Identification of potential groundwater dependent vegetation in the Iberian Peninsula using NDVI

18:00 Tuesday 28 May

PO031

PS3

 

Patrícia Páscoa (Portugal) 1; Célia M. Gouveia (Portugal) 1,2; Ana Russo (Portugal) 1; Cathy K. Besson (Portugal) 1

1 - Instituto Dom Luiz; 2 - Instituto Português do Mar e da Atmosfera

Vegetation activity depends and may be limited by water availability, temperature and radiation, among other factors. In arid and semi-arid areas, water scarcity may exist due to precipitation seasonality or the frequent occurrence of droughts. Thus, to overcome surface water scarcity, some species access water from other sources, such as groundwater.

The goal of this work is to map potential groundwater dependent vegetation (GDV) in the dry and semi-arid regions of the Iberian Peninsula (IP), using only the Normalized Differences Vegetation Index (NDVI). The climate in the IP ranges from humid to semi-arid, and drought episodes are frequent. GDV have been identified in some areas of the IP, using in situ methods. Elsewhere in semi-arid areas the existence of aquifers can be an indicator of the possible occurrence of GDV. This has not yet been analysed.

Satellite data, namely NDVI, has been used to map potential GDV in several world regions, due to its ability to detect vegetation greenness. Vegetation stress caused by drought events may be identified with this index, since negative NDVI anomalies reflect the lack of greenness shown by vegetation experiencing water scarcity in comparison with the normal behaviour of vegetation over the analysed regions. For this reason, vegetation showing positive NDVI anomalies during drought events are less affected by rain scarcity and are likely GDV. A cluster analysis was performed on standardized NDVI, during the extreme drought event of 2005. NDVI retrieved from MODIS Terra V6 was used. Data are available since 2000 with 250m of spatial resolution. Areas classified as humid or sub-humid were excluded, as well as areas with a mean NDVI value lower than 0.3 in August, since this such a low value likely represents dead vegetation. The Corine Land Cover map was used to exclude artificial, irrigated areas, and rice fields.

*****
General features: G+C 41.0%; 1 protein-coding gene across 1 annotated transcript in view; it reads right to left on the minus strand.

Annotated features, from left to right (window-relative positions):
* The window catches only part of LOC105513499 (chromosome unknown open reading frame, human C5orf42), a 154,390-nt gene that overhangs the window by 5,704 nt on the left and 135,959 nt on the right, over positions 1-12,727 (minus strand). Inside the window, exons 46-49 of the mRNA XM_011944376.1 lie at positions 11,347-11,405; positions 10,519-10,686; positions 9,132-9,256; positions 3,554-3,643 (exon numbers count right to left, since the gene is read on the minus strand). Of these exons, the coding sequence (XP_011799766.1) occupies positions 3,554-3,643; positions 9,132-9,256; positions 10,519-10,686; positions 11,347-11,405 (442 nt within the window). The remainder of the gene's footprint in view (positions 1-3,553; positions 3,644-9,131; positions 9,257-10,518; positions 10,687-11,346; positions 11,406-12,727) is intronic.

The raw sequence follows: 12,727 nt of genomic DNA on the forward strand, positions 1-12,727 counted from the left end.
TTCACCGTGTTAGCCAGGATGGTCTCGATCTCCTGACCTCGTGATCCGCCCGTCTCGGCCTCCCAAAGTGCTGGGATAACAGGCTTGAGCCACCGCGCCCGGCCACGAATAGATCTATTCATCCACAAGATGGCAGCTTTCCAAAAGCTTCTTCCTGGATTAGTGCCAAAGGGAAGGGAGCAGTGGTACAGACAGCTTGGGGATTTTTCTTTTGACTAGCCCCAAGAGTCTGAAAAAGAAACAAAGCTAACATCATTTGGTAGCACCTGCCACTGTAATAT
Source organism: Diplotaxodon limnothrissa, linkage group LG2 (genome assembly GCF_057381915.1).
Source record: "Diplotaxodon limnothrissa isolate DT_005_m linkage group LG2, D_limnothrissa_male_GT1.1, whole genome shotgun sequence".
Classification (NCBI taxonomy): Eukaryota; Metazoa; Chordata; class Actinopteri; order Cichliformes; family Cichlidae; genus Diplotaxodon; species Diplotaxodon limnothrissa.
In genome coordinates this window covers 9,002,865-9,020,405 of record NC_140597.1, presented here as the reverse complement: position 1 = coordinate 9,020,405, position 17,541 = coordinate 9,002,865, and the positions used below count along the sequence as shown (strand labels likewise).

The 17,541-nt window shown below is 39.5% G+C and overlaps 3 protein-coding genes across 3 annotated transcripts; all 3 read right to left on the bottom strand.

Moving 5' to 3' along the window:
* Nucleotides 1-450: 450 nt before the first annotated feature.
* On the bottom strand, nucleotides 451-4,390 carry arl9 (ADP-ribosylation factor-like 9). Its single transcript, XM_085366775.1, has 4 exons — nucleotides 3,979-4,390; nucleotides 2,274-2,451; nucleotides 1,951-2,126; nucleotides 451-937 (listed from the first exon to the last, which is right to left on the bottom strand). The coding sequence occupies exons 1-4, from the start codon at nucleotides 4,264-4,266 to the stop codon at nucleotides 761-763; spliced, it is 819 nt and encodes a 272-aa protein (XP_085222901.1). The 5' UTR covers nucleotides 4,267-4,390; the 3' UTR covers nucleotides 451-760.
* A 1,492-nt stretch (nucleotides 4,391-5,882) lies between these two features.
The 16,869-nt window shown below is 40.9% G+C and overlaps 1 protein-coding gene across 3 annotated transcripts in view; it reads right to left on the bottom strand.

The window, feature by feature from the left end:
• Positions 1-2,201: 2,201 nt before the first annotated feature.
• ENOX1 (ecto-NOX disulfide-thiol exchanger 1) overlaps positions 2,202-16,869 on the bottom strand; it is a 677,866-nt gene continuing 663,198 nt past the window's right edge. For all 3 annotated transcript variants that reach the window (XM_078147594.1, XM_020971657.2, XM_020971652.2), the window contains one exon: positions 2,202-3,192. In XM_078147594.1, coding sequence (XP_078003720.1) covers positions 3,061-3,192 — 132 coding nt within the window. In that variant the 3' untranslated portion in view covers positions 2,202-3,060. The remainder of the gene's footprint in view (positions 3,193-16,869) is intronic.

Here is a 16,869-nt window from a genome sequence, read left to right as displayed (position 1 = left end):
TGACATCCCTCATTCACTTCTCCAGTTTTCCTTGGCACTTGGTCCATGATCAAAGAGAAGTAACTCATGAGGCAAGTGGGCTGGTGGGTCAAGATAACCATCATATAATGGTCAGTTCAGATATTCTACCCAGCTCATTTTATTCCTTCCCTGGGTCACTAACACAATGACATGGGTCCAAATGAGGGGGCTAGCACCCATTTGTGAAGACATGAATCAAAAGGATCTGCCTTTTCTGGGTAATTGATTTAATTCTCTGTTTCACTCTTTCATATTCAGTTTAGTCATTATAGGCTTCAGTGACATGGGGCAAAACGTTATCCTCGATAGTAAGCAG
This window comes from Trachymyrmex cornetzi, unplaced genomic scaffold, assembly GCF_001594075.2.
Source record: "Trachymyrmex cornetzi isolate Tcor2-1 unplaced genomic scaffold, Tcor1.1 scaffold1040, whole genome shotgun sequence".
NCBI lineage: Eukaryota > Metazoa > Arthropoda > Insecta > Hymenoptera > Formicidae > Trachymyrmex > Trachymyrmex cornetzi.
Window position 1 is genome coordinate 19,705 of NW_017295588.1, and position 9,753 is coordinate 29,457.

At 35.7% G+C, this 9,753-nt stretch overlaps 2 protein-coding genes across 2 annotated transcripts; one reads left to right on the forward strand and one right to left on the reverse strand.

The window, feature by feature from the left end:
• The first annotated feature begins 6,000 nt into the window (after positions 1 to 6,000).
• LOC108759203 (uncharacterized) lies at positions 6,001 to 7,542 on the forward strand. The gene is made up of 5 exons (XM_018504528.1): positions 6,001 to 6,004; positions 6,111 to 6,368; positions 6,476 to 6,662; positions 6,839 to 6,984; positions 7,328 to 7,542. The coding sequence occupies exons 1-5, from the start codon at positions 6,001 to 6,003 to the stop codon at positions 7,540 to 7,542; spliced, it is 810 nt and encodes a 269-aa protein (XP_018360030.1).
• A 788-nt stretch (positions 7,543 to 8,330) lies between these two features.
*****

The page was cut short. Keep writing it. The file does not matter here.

The results of the cluster analysis were compared with the hydrogeology of the region, as well as the climate classification. Pixels showing the highest (lowest) likelihood of being GDV are mainly located in areas where geology allows (does not allow) for the existence of aquifers, pointing to the suitability of the method in identifying potential GDV. These areas are mainly occupied by forest and semi natural vegetation.

Acknowledgments: This work was partially supported by national funds through FCT (Fundação para a Ciência e a Tecnologia, Portugal) under Projects PIEZAGRO (PTDC/AAG-REC/7046/2014) and IMDROFLOOD (WaterJPI/0004/2014.